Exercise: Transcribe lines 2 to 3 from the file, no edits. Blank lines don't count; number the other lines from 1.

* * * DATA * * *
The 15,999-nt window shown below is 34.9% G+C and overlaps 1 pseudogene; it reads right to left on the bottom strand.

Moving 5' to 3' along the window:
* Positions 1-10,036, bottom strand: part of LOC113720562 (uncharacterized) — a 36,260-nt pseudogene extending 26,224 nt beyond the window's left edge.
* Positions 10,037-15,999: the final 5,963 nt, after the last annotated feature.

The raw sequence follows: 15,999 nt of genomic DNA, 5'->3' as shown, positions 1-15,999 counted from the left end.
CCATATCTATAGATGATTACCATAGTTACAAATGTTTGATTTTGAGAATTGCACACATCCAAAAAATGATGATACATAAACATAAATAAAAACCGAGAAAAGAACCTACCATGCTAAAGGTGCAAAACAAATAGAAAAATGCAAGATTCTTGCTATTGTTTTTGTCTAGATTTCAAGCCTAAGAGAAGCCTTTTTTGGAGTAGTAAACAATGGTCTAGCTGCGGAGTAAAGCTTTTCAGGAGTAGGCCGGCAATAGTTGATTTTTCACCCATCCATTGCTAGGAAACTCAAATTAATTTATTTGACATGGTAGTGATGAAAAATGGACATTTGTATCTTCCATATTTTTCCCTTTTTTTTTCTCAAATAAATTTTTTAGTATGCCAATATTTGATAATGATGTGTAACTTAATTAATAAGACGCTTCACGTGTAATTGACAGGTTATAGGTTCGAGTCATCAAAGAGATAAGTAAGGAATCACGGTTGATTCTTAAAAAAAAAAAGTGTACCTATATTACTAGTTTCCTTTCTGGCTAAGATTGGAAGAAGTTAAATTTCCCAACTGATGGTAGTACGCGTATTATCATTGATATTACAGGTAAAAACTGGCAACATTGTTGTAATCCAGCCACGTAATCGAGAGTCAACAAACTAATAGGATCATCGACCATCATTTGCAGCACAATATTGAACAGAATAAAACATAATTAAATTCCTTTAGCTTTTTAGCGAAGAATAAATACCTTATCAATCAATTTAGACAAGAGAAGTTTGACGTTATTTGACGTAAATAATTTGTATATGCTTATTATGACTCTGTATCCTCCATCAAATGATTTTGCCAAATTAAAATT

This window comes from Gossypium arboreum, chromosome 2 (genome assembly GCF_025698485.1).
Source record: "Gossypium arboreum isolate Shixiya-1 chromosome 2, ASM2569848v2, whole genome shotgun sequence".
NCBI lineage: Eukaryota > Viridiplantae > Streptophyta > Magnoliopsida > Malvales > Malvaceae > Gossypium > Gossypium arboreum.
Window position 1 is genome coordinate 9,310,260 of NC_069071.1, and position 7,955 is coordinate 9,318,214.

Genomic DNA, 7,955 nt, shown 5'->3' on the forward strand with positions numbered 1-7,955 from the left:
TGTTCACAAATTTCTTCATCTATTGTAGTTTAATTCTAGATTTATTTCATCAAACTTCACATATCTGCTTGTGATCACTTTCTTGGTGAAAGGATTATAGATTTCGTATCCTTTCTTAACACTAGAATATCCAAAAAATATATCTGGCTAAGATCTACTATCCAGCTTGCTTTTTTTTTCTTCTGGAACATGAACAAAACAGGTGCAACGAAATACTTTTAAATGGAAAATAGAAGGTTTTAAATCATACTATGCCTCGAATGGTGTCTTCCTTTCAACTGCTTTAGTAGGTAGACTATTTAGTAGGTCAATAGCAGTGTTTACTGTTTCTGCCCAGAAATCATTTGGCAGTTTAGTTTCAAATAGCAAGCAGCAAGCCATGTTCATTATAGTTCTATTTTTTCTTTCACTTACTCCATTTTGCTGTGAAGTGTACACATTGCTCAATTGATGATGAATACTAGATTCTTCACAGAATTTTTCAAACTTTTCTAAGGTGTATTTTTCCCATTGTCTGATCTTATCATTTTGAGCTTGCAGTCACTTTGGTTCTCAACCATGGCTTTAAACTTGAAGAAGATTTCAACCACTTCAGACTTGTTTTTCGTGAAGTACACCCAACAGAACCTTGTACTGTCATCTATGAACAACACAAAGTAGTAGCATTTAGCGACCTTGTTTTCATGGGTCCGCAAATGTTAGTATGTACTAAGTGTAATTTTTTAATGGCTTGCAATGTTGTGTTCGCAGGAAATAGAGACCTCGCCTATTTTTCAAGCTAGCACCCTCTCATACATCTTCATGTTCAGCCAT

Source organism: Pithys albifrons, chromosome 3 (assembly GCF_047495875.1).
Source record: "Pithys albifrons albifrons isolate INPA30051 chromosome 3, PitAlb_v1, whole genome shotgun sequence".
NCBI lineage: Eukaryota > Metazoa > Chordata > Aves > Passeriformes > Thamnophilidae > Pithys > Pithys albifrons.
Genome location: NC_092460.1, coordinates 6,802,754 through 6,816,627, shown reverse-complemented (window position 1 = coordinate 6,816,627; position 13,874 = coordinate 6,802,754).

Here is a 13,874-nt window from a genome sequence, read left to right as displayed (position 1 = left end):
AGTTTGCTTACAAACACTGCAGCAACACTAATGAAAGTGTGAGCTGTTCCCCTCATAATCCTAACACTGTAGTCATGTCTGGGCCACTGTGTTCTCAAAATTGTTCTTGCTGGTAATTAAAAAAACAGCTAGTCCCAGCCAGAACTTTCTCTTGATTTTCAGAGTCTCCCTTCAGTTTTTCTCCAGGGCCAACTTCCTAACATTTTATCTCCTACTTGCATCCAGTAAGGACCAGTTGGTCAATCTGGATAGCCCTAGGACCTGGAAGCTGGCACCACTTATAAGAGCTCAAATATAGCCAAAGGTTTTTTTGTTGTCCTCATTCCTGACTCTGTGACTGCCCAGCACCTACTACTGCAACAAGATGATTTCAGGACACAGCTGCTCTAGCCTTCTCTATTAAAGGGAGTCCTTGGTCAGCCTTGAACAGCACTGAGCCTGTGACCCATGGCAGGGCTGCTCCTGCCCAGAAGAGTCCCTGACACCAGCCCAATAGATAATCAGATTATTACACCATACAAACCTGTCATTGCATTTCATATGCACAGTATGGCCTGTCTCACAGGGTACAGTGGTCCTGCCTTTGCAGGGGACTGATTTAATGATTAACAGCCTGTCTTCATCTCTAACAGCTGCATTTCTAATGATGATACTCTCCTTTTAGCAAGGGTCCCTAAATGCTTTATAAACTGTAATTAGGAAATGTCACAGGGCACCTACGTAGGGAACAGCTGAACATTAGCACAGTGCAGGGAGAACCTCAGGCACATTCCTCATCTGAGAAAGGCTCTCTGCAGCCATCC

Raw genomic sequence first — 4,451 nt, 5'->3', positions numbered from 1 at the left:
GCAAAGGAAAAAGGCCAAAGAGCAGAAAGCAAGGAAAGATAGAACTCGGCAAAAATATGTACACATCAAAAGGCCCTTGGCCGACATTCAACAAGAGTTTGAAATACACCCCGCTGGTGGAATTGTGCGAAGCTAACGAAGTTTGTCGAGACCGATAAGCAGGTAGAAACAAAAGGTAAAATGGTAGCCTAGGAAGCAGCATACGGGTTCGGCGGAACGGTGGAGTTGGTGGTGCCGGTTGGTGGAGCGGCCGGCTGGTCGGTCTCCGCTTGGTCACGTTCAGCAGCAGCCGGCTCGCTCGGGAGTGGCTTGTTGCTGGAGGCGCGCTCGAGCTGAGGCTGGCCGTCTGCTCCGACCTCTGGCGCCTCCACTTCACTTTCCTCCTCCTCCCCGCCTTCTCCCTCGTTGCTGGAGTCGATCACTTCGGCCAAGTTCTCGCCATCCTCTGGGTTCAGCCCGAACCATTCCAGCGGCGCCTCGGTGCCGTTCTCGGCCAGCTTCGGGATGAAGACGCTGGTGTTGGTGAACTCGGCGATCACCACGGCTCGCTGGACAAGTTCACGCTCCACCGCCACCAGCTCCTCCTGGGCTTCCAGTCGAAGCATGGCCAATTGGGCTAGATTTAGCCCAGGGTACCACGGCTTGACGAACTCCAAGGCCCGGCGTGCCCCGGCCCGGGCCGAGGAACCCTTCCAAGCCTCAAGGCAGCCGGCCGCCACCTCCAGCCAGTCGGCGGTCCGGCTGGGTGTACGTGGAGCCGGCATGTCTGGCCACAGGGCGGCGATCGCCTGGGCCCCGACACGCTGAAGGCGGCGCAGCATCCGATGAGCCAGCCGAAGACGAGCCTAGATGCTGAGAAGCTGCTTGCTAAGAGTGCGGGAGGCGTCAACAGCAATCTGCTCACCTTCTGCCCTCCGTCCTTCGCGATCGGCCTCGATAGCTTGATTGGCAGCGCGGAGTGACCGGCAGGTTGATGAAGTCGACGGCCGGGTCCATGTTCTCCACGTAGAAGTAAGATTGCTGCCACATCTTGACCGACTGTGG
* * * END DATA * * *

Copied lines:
Moving 5' to 3' along the window:
* Positions 1-10,036, bottom strand: part of LOC113720562 (uncharacterized) — a 36,260-nt pseudogene extending 26,224 nt beyond the window's left edge.